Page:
At the heart of the FTC’s case is a buzzy virtual reality app made by the Los Angeles-based Within studio called Supernatural, which offers its users daily exercise routines in seemingly extravagant settings. Instead of cycling on a stationary bike while looking at your living room wall, Supernatural promises its subscribers that they can put on a virtual reality headset and take an aerobics class on a snowy mountain or play a new sport in futuristic setting for less than $20 a month.
Executives over the last week and a half have highlighted some of Meta’s obstacles in spurring adoption of VR that they thought VR fitness apps could help solve. For starters, Meta’s existing headsets users are overwhelmingly young males attracted to immersive video games on Quest headsets. In December 2019, Verdu had told staffers that women were only 7 percent of Quest headset users, according to an exhibit and his testimony. Meta executives thought a fitness app would bring in more women and slightly older users to their services.
“If you look at the age profile of users in a lot of these [fitness] apps — a lot of these people actually are much broader in their age range then you would normally find in VR,” said Anshel Sag, an analyst at Moor Insights & Strategy who covers virtual reality businesses. “It [VR fitness] reaches a bigger audience of both men and women.”
Meta also saw VR fitness as a strategy to expand its revenue model. Currently, many VR game-makers make money when users first purchase the game and sometimes through ad hoc in-app purchases. Meta executives thought that fitness apps could adopt a subscription model, which could deter game makers from overcharging their customers while also offering the social media giant a steady income stream, according to testimony. Meta usually takes a 30 percent cut from app purchases made on its Quest headsets.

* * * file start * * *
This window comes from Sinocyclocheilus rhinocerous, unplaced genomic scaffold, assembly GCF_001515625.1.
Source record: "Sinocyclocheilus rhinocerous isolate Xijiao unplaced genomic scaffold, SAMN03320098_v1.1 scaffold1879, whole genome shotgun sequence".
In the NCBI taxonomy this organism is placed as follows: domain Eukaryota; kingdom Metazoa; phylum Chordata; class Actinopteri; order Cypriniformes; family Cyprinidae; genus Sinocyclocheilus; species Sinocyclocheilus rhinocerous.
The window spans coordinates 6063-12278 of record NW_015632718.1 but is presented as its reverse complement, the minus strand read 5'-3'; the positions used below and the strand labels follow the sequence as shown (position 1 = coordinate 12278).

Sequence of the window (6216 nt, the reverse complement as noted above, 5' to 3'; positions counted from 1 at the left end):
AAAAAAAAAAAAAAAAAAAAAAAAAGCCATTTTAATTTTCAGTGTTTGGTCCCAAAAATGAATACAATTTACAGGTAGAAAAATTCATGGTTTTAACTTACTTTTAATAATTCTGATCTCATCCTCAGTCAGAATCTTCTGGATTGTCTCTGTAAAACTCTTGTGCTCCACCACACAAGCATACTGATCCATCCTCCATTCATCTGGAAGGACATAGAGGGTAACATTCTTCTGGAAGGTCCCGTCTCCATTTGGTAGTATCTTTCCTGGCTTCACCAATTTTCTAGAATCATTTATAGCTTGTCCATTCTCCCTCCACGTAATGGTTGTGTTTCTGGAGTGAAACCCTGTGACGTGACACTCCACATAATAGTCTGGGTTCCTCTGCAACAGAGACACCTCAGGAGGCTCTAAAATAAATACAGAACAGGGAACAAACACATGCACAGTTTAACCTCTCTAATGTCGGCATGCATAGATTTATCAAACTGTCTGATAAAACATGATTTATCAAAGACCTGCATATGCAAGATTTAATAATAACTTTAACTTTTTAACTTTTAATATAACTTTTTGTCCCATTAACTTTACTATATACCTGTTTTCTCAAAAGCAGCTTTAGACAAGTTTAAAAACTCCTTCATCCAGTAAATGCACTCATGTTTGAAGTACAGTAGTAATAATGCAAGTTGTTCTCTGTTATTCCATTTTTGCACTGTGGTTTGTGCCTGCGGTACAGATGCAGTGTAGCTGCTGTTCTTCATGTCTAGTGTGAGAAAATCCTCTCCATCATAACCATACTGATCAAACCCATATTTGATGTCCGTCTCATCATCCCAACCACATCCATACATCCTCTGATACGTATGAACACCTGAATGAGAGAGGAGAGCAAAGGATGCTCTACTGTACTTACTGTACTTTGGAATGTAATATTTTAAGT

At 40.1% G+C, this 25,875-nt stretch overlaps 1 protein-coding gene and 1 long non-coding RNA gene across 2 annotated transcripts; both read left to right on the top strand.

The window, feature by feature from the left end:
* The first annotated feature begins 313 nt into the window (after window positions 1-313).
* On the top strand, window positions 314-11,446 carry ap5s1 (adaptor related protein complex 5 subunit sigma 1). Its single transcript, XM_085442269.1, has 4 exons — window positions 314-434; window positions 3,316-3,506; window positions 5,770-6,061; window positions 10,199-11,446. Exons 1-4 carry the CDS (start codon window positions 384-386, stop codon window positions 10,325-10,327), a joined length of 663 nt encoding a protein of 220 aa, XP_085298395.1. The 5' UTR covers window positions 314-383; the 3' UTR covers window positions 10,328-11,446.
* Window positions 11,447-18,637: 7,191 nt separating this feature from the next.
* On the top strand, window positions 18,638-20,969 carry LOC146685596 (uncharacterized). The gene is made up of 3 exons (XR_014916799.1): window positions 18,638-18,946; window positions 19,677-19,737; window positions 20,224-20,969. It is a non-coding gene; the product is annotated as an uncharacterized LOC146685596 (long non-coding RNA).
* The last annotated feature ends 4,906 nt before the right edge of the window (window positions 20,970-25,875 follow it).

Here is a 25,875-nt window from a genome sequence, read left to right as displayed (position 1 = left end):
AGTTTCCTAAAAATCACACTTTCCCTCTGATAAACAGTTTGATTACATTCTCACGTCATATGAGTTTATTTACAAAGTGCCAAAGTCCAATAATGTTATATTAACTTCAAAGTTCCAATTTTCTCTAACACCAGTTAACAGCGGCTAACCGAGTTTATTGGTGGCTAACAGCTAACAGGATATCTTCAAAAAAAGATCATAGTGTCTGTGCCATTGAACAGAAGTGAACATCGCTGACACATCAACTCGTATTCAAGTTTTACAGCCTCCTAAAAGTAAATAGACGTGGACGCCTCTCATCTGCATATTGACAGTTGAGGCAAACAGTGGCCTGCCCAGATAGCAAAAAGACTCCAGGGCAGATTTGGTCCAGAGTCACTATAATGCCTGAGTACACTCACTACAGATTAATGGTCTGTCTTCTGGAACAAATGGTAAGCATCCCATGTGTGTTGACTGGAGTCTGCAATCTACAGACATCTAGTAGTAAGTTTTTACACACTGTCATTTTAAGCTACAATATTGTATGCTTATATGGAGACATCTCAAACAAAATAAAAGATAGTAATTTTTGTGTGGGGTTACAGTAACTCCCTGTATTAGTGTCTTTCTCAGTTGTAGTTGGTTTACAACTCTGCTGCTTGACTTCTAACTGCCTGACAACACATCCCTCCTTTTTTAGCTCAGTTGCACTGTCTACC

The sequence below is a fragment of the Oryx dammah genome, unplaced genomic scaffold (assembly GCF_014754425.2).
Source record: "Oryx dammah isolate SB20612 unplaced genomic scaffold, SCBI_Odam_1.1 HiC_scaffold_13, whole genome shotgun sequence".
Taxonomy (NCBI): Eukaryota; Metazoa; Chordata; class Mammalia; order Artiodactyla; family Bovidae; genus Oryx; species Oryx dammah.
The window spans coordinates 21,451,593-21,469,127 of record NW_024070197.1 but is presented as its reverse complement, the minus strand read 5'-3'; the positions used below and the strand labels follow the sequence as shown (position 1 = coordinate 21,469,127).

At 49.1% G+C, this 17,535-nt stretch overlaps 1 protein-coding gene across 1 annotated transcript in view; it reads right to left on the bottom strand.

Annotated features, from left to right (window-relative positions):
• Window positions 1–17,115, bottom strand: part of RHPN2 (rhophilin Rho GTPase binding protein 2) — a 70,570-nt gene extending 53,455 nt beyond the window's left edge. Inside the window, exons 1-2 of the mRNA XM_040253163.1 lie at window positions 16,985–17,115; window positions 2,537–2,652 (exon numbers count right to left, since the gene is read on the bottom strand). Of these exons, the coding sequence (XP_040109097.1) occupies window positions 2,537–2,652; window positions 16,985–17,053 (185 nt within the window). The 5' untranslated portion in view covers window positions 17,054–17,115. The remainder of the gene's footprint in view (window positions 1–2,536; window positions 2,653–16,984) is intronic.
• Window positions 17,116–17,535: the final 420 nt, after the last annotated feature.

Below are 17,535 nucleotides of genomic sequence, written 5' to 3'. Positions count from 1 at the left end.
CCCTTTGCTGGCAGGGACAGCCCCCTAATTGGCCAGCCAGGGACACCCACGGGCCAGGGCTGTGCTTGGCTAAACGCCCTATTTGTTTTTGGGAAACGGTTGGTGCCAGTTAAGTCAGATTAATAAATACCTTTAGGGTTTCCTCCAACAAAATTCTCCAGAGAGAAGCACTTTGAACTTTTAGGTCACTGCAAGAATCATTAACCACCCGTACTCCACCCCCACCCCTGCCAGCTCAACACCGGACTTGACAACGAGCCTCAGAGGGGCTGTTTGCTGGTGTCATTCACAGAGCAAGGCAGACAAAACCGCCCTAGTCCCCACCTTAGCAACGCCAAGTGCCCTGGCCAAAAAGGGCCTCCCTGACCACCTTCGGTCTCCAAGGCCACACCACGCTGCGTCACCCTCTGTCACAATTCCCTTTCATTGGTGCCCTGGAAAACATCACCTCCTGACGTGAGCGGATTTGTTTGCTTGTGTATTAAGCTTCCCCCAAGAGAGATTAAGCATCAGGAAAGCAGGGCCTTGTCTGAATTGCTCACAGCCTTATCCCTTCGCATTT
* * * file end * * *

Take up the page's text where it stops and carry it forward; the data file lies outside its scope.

Fitness apps also have the potential to turn Quest VR headsets into a routine for their users. Historically, people often would use a Meta VR headset only for a few weeks after its purchase. But if Quest headsets are part of users’ exercise routines that might increase the regularity with which people use the devices.
Testimony and exhibits reveal that Meta’s interest in fitness-related VR products began as early as 2019. On Sept. 30, 2019, Verdu sent an email to Nir Blumberger, now Meta’s vice president of corporate development, and Rade Stojsavljevic, now the director of the company’s in-house studios, and other employees entitled “Project Saturday,” according to Verdu’s testimony. That was the internal code name the company was calling their effort to acquire the studio behind Beat Saber, a popular rhythm game, in which users slash objects hurtling toward them along the beat of energetic music in a futuristic world.
In that email, Verdu proclaims that Beat Saber is a Quest “system seller” — a term used in Silicon Valley to describe content and software that drive sales of hardware platforms. In fact, in September 2019 at least 50 percent of people who bought a Quest headset later downloaded Beat Saber. Verdu also wrote that Beat Saber also has a “strategic value” as a potential subscription service and as a vector into fitness.